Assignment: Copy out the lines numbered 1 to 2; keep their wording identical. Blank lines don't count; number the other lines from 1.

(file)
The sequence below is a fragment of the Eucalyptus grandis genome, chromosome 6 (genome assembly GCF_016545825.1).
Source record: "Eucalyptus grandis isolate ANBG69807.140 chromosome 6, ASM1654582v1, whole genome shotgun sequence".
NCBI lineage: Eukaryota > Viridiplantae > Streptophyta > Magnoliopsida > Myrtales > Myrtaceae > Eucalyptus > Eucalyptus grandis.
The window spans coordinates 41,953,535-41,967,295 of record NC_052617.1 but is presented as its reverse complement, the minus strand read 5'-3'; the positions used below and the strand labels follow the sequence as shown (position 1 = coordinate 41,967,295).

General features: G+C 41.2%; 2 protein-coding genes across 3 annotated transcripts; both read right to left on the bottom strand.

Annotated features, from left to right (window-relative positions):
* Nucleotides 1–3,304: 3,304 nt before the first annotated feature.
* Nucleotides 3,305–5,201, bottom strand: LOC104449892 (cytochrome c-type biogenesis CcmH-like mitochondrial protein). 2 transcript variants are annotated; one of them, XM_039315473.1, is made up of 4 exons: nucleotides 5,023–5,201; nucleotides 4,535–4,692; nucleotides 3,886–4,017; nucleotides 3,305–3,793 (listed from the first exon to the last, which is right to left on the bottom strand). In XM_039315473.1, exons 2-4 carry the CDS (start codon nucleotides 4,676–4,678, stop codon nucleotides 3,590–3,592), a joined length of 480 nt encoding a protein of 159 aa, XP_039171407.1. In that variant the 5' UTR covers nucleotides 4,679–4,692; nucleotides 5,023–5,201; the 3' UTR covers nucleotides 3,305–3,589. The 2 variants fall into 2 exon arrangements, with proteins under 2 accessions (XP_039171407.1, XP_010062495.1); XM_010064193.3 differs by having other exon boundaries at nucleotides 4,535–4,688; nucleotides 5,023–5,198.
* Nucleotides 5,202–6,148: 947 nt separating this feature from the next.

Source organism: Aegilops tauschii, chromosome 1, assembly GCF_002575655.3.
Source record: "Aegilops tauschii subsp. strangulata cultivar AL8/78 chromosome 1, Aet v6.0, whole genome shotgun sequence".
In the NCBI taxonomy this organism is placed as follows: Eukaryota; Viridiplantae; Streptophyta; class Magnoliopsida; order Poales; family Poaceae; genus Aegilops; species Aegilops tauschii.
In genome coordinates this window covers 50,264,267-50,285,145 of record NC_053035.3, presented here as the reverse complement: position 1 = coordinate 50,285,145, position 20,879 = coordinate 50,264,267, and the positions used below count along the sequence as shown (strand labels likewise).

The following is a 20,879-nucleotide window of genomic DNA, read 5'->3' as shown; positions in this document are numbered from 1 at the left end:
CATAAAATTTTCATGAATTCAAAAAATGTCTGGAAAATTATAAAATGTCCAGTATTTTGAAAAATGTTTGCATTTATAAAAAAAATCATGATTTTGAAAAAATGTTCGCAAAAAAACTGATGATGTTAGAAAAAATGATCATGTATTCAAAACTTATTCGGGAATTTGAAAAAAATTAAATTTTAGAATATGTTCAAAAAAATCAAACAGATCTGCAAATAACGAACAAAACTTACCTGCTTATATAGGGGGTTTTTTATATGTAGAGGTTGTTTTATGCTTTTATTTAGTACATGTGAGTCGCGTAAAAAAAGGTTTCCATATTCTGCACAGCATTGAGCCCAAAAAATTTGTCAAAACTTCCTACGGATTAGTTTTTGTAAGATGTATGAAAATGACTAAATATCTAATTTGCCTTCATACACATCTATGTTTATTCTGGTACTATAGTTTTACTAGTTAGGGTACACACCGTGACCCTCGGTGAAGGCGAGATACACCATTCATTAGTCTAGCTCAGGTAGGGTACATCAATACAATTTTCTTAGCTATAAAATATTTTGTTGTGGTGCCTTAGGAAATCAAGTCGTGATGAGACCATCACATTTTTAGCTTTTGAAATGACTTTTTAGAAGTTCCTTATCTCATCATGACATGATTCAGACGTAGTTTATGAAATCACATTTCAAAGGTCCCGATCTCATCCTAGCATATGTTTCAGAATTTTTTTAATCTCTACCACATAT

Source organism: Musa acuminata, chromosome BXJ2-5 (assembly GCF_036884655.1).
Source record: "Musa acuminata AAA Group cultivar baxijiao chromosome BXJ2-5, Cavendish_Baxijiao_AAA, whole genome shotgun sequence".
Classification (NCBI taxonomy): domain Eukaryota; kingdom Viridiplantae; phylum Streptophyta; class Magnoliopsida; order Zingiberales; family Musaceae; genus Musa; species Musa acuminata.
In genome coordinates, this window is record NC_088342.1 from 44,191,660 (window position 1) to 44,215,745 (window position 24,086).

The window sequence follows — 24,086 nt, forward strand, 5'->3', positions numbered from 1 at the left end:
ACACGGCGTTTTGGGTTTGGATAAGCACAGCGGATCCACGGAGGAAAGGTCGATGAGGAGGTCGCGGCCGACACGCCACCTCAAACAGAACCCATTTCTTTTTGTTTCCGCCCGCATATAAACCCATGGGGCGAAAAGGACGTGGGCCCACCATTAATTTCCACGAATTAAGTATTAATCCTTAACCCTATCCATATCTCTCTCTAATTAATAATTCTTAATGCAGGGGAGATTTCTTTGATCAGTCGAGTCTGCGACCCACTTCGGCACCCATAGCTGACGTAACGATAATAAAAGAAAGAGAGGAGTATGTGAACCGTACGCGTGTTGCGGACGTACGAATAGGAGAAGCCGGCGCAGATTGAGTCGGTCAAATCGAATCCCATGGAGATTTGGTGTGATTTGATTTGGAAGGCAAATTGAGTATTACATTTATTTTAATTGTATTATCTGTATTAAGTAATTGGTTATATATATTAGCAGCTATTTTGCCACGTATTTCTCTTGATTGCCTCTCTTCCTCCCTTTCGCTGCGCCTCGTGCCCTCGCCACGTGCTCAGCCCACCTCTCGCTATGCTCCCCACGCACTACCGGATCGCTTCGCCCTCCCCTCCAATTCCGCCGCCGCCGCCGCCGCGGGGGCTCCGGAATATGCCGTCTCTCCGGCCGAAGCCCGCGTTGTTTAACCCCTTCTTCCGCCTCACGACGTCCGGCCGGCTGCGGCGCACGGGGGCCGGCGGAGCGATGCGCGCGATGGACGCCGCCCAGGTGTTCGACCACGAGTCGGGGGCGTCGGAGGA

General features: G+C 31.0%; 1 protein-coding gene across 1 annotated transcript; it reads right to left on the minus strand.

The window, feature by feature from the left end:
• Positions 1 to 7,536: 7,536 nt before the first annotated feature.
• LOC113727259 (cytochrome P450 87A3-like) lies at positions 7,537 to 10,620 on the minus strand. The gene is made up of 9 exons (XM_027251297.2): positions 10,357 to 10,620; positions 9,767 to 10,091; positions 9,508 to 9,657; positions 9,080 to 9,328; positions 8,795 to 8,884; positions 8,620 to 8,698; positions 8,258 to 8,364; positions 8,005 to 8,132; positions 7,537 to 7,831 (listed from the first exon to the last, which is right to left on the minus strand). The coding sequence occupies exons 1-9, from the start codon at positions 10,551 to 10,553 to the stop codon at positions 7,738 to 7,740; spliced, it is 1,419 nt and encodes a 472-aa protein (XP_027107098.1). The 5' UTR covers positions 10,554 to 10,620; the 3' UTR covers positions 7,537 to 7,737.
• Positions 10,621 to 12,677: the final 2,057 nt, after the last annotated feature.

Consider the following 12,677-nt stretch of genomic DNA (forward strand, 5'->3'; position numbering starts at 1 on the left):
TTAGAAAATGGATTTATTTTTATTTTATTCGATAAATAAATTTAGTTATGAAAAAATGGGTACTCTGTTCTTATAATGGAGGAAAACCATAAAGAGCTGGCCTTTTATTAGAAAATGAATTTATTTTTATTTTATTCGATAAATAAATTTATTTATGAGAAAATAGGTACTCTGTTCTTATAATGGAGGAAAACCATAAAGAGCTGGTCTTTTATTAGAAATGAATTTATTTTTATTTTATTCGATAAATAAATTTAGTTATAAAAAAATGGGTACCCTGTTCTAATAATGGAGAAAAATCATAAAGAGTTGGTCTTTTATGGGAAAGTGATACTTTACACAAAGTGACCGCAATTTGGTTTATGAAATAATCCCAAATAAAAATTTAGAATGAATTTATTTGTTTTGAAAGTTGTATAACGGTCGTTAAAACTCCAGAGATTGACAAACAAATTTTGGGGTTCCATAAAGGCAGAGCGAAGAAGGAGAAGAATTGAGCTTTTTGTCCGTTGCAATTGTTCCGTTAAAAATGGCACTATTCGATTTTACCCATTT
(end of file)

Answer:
The sequence below is a fragment of the Eucalyptus grandis genome, chromosome 6 (genome assembly GCF_016545825.1).
Source record: "Eucalyptus grandis isolate ANBG69807.140 chromosome 6, ASM1654582v1, whole genome shotgun sequence".